I sat there in the big room while people watched the chicken liver slither around and a lot of them stood up and started jumping up and down, doing the kundalini jitterbug, barking like happy dogs because a miracle happened.
What’s so strange about such moments, if you happen to be able to retain some sense of internal self/stability, is that the enthusiasm is somatically contagious, even while you know it is making you sick. It’s entirely possible to know on one level that you are in a mentally ill environment and on another level to want to participate in some way that will relieve the pressure of that illness. So the contagion works on two levels: you are infected, and then joining in seems as though it would be an antidote, or at least it would make things more tolerable.
The Endeavor leader, Charles Anderson, was as jealous of John of God as he was resourceful at co-optation. It really got his goat to see the women especially go bananas over having their chicken-livers removed.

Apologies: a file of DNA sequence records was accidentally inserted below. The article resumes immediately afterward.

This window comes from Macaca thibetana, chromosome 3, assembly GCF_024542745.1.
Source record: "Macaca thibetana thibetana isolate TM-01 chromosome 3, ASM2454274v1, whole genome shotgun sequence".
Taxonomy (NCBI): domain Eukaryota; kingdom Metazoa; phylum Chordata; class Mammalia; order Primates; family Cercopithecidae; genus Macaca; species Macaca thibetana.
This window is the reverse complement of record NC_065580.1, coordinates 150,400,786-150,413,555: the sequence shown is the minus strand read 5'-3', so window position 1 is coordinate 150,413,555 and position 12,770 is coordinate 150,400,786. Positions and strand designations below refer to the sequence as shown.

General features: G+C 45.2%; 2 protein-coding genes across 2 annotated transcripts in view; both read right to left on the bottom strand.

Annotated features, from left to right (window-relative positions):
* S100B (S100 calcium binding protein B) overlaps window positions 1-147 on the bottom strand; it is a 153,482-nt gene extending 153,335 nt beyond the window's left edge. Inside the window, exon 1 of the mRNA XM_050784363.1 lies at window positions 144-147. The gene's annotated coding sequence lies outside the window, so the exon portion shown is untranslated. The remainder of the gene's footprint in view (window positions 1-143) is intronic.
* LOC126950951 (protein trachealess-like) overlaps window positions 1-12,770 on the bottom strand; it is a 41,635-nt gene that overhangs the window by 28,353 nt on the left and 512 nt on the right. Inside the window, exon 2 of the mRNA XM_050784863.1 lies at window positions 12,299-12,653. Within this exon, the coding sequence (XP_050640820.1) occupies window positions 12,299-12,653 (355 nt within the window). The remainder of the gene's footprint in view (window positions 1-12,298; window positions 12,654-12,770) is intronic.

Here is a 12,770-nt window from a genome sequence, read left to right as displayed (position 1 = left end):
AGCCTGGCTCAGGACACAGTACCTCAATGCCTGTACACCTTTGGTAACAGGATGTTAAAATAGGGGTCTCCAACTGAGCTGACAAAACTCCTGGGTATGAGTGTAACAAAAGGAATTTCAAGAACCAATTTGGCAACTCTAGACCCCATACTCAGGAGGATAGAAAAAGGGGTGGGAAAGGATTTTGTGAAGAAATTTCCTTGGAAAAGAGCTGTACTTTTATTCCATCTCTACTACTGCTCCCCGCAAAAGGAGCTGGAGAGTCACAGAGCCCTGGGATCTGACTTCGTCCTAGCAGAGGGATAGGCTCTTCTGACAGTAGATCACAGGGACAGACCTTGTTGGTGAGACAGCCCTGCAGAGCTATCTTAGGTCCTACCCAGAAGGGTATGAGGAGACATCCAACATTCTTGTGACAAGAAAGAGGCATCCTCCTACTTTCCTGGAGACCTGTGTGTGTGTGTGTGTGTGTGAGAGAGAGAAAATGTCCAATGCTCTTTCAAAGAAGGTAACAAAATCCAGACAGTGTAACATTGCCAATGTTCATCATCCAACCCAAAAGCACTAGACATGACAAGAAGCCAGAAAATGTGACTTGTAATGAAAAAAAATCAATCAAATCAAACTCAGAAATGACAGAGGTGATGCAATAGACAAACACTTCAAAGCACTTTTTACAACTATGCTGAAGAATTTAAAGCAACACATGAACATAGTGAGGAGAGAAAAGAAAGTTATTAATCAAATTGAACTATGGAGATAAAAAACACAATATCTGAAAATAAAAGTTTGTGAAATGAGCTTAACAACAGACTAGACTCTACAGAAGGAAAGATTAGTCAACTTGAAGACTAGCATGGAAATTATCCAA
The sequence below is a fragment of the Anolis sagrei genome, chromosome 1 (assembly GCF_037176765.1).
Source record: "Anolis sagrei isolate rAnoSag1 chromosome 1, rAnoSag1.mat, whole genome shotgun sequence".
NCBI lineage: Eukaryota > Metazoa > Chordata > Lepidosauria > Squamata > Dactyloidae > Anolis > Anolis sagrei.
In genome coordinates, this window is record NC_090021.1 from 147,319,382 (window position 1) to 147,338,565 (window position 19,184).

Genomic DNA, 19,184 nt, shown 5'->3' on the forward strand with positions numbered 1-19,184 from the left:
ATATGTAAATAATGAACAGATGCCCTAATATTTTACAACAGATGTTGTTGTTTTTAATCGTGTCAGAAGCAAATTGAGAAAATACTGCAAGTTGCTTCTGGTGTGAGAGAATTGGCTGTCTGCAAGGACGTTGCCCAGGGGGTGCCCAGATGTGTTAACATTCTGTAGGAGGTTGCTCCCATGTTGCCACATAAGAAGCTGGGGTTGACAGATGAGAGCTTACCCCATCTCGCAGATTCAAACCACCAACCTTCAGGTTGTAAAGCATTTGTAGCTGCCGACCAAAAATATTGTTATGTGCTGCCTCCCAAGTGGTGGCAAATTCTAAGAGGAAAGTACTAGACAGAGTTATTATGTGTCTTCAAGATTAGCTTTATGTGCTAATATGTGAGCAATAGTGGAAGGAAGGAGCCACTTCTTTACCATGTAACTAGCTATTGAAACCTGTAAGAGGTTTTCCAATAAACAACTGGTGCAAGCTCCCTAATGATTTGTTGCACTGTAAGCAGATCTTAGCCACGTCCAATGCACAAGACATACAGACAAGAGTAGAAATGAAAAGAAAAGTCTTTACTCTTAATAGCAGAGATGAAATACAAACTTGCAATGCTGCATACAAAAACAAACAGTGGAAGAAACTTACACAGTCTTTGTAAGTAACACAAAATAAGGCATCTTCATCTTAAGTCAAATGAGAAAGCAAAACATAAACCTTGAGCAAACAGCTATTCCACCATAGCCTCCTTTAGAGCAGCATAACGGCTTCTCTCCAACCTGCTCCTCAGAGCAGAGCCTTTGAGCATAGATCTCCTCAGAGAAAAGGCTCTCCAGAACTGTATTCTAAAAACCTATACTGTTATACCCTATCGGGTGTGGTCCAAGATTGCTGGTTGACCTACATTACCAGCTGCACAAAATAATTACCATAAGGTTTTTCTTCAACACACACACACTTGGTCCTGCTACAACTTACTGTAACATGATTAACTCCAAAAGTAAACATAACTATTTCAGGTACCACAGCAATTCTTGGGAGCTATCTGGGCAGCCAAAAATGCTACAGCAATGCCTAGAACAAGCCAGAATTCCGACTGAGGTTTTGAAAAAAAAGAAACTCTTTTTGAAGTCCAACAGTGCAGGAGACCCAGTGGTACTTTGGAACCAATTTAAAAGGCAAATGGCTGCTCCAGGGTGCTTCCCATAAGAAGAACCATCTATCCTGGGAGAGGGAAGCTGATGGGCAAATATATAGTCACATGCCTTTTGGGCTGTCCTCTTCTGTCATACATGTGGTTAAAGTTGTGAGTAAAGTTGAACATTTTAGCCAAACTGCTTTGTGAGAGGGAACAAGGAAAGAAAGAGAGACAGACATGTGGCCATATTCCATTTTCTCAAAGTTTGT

John of God sells snake oil and assaults women, and Tolle mumbles dissociative word salad to cool a burning world.
See article here:
All three have been at Omega. All three have appeared on Oprah.
Under the assumption that they share something in common, these men are elevated on either side of the feminist activist who actually got shit done.
Who will show how John of God has been valued at places like Omega because, in part, he posed an alternative to the medical realism so essential to things like the reproductive rights movement? Or because he represented an acceptable, “shamanic” version of how to dominate (mostly women’s) bodies with charisma?
Who will study how Tolle has been valued at Omega because he let people off the hook of agitating for structural change, by telling people that conflict is all story in their minds?
When I think about the fractured Left, I keep thinking about this room, this photo gallery, as incoherent as a family’s. John milking charisma with that smile. Eckhart perpetually out-of-focus. Gloria, beaming fullness and generous agency.
Out where the river broke
The bloodwood and the desert oak
Holden wrecks and boiling diesels
Steam in forty-five degrees
The time has come to say fair's fair
To pay the rent, to pay our share
The time has come, a fact's a fact
It belongs to them, let's give it back
How can we dance when our earth is turning?
How do we sleep while our beds are burning?
How can we dance when our earth is turning?
How do we sleep while our beds are burning?